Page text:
First year at Wimbles

IBM have been heavily involved with Wimbledon for 25 years. Last year, there were 1.6 million app downloads and 433 million page views on the Wimbledon website which IBM hosts and this was a 40% increase on 2012. At it’s twitter peak last year, there was 400 tweets being sent every second!

On Tuesday, my team and I headed to the grounds of Wimbledon to experience some tennis, soak up the sun and have a Pimms. What’s great about working at IBM is that we knew the right contacts to go behind the scenes to learn more about the data and analytics involved in the competition and how that is managed and distributed globally over the two weeks!

In the ops rooms, we saw how data from each game of tennis is inputted and then redistributed across the world via the app, website, and TV channels! On court there are three people inputting information about each match, noting the speed of service, unforced/forced errors, direction of serve, backhand, forehand etc. These people are tennis experts who have been trained to use our tools. This data is then compared and verified by “mirrors”, people who watch the game on screens behind the scenes to ensure data accuracy and consistency.

The database of information about Wimbledon is vast, with data going back to the first game in 1877, and we could also see that the first ladies game was 9 years later in 1886. Following a match, each player gets the data on their play, just 30 mins afterwards so that they can analyse and understand how they played and what to improve on next time. Each commentator has access to the stats so they can discuss on TV and Radio.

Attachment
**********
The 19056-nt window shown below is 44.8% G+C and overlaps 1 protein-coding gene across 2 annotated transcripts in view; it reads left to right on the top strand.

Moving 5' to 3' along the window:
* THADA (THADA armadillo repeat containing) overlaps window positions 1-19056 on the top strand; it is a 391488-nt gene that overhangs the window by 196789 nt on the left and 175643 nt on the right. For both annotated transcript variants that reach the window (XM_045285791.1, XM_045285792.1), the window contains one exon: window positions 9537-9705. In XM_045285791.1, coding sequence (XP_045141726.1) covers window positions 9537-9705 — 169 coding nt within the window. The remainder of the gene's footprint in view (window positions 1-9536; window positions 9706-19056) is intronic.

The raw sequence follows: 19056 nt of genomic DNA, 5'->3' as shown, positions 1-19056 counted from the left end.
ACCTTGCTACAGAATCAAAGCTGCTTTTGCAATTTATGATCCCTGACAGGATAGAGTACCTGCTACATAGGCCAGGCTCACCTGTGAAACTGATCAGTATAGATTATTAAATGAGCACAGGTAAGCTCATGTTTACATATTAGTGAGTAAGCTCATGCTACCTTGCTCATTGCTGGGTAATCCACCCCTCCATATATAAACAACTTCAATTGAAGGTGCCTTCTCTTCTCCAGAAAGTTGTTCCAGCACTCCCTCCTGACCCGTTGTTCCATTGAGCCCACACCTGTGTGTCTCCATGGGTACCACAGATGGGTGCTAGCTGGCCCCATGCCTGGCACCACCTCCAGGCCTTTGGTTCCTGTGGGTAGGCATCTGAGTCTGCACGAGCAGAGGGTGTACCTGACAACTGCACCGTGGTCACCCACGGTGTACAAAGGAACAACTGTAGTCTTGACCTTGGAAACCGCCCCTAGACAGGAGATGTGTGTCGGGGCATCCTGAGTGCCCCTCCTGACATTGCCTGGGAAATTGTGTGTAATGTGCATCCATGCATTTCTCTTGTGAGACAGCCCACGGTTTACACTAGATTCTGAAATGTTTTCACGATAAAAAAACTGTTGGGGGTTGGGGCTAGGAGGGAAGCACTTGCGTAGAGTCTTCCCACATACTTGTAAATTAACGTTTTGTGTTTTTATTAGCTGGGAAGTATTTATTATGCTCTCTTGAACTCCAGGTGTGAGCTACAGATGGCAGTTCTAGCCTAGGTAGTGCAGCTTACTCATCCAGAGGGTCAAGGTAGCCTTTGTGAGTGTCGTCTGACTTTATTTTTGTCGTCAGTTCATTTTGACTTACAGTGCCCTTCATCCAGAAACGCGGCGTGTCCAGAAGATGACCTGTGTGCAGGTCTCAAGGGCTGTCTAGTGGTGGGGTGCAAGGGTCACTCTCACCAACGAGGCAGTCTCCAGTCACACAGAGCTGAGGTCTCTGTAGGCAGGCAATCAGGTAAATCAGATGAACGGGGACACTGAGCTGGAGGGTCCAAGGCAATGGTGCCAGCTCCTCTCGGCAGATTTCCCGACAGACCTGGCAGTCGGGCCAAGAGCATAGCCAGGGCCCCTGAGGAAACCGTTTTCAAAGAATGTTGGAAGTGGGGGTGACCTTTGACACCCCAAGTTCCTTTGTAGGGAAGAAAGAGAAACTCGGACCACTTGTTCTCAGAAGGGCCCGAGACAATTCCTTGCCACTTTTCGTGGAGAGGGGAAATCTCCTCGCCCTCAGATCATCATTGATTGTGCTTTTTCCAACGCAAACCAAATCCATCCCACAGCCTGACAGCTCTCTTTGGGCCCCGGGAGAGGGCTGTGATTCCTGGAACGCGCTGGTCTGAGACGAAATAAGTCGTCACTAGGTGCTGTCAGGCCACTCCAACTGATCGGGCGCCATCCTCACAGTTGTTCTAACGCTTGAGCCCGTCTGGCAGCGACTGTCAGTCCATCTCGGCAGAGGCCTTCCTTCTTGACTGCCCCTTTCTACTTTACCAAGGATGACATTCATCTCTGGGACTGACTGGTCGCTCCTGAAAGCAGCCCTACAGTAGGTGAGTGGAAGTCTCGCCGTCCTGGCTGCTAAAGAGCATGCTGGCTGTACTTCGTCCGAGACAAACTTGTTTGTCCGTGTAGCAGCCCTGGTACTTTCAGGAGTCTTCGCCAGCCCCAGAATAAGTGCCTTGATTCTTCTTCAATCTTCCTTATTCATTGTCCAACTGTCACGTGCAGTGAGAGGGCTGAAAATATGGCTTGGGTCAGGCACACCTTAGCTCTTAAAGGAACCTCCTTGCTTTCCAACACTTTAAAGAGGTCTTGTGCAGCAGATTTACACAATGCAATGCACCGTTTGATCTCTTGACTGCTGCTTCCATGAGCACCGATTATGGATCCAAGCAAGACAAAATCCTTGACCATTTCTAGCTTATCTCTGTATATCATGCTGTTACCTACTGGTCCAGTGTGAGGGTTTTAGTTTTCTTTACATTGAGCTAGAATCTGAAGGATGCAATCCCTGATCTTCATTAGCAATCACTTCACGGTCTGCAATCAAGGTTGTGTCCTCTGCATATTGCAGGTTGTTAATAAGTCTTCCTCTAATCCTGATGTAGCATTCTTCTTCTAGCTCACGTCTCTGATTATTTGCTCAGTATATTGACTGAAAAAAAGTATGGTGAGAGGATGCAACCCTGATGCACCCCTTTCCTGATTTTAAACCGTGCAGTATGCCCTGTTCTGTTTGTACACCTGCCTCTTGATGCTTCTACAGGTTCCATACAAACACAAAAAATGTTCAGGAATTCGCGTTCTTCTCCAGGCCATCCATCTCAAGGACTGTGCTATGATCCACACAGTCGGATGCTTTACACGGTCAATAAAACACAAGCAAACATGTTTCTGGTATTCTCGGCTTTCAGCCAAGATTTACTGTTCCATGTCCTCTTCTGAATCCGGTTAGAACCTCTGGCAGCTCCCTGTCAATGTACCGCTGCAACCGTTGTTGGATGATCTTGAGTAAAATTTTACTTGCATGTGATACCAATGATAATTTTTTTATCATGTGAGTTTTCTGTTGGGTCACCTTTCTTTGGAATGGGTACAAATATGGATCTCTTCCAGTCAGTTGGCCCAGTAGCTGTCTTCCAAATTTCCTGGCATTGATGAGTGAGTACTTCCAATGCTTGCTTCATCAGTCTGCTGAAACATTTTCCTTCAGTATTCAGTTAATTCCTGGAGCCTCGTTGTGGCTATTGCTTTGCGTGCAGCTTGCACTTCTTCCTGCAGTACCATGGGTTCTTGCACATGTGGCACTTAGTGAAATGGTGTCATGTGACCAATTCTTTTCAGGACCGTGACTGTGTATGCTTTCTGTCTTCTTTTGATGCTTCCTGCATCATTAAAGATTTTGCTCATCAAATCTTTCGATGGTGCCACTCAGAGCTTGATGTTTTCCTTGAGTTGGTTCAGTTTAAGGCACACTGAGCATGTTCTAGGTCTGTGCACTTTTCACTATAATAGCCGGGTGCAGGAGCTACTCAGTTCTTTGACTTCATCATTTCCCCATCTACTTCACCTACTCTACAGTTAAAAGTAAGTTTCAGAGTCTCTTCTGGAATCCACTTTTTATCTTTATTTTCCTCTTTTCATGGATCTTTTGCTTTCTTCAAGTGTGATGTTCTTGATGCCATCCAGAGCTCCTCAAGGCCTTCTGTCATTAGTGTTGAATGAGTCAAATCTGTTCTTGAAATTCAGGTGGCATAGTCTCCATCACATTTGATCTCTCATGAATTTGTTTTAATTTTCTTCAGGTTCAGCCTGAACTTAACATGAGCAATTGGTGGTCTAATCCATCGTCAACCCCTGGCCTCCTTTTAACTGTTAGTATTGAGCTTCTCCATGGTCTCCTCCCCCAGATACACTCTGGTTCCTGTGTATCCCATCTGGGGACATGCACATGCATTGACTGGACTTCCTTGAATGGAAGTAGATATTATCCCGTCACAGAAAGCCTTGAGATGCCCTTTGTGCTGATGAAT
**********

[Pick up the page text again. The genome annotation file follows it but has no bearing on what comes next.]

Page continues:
IBM Hawkeye technology tracks where the ball lands, the players, how fast they’re moving and how near the tramlines they are. No longer do we have to reply on the human to work out if the ball is in or out.

In the web room, the team distribute the data digitally across the rest of the world. The aim being to give digital viewers the most fantastic experience via apps and the website, by delivering rich content to help users feel like they are there on site, as much as digitally possible.. The iPad app shows the whole site, was launched last year and shows real time data of each game on the courts.

The IBM Slamtracker, analyses data from across the matches to help players understand what they need to do to win, based on previous situations and scenarios. It uses 8 years of Grand Slam Data and 41M data points to provide these predictions!

The Social command centre, tracks the social sentiment and number of social networking engagements across the world. At the time I was in the social suite there were 2million tweets from the day, and we were able to see who the most influential on twitter, people such as Niall Horan as he loves tennis and there are so many one direction fans! The sentiment is monitored via positive, negative and neutral, for example after Sharapova lost, the most tweeted word associated with her game was “upset”.

Alongside all this amazing technology is the Watson technology which monitors the data centres that host the website and predicts how much server space is required at a moment in time, for example when it rained the system knew that meant less visits to the website and app as there wouldn’t be much tennis playing. The data centres hosting the Wimbledon website hasn’t had any down time in 14 years – impressive systems.

I’m not sure how aware people are that IBM have all this amazing technology behind the scenes at Wimbledon yet when you look into the social and data side of things it really is an impressive set of technology.

Another post about IBM technology can be found here – http://chinwag.com/blogs/chinwag-staff/game-set-tweet-how-wimbledon-became-digital-superstar-interview

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